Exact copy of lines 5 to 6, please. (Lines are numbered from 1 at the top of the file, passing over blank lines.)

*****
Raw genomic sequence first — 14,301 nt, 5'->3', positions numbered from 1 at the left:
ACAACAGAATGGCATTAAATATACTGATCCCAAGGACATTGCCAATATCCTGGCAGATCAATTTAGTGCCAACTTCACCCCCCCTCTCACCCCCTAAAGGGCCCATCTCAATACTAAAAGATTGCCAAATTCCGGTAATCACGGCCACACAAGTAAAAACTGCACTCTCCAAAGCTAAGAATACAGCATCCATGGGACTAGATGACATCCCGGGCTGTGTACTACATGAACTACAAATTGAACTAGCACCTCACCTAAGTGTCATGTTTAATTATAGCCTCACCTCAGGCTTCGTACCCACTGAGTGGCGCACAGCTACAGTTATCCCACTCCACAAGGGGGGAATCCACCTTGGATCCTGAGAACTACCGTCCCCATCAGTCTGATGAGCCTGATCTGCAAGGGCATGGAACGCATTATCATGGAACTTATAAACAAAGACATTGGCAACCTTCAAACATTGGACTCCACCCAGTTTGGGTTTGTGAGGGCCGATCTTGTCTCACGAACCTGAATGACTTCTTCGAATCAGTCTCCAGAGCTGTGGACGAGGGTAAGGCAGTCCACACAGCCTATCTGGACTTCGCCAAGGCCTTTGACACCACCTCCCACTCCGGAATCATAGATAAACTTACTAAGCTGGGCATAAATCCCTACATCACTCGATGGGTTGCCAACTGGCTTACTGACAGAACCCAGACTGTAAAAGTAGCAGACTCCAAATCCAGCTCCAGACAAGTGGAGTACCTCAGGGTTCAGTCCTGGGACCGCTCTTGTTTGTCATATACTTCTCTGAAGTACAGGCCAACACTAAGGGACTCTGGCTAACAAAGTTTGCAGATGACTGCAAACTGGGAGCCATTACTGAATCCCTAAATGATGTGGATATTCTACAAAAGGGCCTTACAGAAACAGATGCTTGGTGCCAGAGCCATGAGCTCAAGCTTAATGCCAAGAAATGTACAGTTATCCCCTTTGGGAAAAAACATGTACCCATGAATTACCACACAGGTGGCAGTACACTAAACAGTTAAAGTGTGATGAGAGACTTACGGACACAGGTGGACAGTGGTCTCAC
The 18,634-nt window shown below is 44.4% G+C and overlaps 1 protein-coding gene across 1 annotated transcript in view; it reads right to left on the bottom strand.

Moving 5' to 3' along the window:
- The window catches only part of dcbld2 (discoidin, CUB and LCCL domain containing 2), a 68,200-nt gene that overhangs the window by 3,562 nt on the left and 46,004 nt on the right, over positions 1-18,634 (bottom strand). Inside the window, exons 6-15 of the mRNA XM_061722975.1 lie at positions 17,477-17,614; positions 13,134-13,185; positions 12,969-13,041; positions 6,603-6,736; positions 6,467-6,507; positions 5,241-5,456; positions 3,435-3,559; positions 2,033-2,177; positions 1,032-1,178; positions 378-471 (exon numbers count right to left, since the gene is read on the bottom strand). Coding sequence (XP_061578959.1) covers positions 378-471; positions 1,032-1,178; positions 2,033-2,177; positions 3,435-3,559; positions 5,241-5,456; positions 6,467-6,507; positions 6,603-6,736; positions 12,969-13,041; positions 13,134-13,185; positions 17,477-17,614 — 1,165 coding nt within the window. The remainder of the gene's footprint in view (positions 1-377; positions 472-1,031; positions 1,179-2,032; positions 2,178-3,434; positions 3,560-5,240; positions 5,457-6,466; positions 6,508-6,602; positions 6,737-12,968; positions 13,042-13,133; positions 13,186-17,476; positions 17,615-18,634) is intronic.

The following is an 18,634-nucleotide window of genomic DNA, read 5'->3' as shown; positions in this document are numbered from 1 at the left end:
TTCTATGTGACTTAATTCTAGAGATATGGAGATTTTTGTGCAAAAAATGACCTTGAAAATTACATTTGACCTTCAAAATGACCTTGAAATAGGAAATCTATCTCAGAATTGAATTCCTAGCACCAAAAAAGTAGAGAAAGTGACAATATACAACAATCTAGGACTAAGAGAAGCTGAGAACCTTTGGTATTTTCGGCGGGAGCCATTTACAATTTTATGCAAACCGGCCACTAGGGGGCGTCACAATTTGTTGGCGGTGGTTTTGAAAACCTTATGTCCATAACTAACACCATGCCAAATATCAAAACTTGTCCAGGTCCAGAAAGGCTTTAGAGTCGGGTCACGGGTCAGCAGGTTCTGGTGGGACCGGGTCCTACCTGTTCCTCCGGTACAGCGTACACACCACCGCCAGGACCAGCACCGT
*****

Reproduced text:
- The window catches only part of dcbld2 (discoidin, CUB and LCCL domain containing 2), a 68,200-nt gene that overhangs the window by 3,562 nt on the left and 46,004 nt on the right, over positions 1-18,634 (bottom strand). Inside the window, exons 6-15 of the mRNA XM_061722975.1 lie at positions 17,477-17,614; positions 13,134-13,185; positions 12,969-13,041; positions 6,603-6,736; positions 6,467-6,507; positions 5,241-5,456; positions 3,435-3,559; positions 2,033-2,177; positions 1,032-1,178; positions 378-471 (exon numbers count right to left, since the gene is read on the bottom strand). Coding sequence (XP_061578959.1) covers positions 378-471; positions 1,032-1,178; positions 2,033-2,177; positions 3,435-3,559; positions 5,241-5,456; positions 6,467-6,507; positions 6,603-6,736; positions 12,969-13,041; positions 13,134-13,185; positions 17,477-17,614 — 1,165 coding nt within the window. The remainder of the gene's footprint in view (positions 1-377; positions 472-1,031; positions 1,179-2,032; positions 2,178-3,434; positions 3,560-5,240; positions 5,457-6,466; positions 6,508-6,602; positions 6,737-12,968; positions 13,042-13,133; positions 13,186-17,476; positions 17,615-18,634) is intronic.

The following is an 18,634-nucleotide window of genomic DNA, read 5'->3' as shown; positions in this document are numbered from 1 at the left end: